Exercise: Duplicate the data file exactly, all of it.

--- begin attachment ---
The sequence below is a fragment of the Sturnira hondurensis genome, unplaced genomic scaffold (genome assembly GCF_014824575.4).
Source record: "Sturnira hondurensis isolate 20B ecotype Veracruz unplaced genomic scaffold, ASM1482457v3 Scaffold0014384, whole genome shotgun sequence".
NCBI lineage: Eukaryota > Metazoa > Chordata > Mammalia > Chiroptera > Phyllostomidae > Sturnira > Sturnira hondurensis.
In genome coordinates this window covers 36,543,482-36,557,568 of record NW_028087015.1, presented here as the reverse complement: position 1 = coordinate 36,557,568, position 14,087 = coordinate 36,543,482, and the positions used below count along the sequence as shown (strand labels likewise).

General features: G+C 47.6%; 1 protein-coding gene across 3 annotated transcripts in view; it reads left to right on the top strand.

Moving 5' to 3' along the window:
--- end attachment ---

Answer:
The sequence below is a fragment of the Sturnira hondurensis genome, unplaced genomic scaffold (genome assembly GCF_014824575.4).
Source record: "Sturnira hondurensis isolate 20B ecotype Veracruz unplaced genomic scaffold, ASM1482457v3 Scaffold0014384, whole genome shotgun sequence".
NCBI lineage: Eukaryota > Metazoa > Chordata > Mammalia > Chiroptera > Phyllostomidae > Sturnira > Sturnira hondurensis.
In genome coordinates this window covers 36,543,482-36,557,568 of record NW_028087015.1, presented here as the reverse complement: position 1 = coordinate 36,557,568, position 14,087 = coordinate 36,543,482, and the positions used below count along the sequence as shown (strand labels likewise).

General features: G+C 47.6%; 1 protein-coding gene across 3 annotated transcripts in view; it reads left to right on the top strand.

Moving 5' to 3' along the window: